The 365 Day Devotional Commentary


Reading 239


“I have testimony weightier than that of John. For the very work that the Father has given Me to finish, and which I am doing, testifies that the Father has sent Me” John 5:36.Those who reject Christ do so despite the evidence, not because of it.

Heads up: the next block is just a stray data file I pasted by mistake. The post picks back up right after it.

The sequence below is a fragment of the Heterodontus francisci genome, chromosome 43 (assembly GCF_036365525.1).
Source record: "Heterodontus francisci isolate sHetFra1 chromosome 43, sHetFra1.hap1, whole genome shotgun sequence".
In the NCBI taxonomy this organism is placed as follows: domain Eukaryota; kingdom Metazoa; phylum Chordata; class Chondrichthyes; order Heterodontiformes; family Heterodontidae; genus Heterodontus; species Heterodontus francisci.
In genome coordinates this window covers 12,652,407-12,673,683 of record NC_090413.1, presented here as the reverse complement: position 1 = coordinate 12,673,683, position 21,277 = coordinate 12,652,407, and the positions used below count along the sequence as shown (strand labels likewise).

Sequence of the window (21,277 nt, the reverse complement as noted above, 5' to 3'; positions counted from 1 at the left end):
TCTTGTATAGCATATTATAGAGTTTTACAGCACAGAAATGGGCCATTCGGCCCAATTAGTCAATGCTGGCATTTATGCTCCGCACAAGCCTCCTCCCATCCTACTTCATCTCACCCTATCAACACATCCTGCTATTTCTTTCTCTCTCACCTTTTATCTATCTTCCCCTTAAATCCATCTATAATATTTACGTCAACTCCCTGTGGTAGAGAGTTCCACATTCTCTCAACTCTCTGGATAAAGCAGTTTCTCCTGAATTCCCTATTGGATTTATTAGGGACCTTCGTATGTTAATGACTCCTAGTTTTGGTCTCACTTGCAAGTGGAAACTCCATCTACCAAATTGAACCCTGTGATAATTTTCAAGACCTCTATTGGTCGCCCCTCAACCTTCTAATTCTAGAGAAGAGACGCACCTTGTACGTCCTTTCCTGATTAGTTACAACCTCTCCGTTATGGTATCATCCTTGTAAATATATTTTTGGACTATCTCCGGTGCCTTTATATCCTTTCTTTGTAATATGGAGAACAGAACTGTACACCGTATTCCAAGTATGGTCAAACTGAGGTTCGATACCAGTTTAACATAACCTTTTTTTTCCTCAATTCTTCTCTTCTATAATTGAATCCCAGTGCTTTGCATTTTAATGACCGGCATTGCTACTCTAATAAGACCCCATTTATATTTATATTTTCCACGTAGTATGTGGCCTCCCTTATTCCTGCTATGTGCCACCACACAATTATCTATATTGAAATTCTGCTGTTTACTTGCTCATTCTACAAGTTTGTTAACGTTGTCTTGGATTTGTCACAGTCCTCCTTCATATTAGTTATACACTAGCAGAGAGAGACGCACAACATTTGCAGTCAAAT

Jesus healed a paralytic at the pool of Bethesda (5:1–15). Jesus responded to critics by claiming Deity (vv. 16–18) and explained His relationship with God the Father (vv. 19–30). And He identified five witnesses that supported His claim (vv. 31–47).

Understanding the Text

“Do you want to get well?” John 5:1–6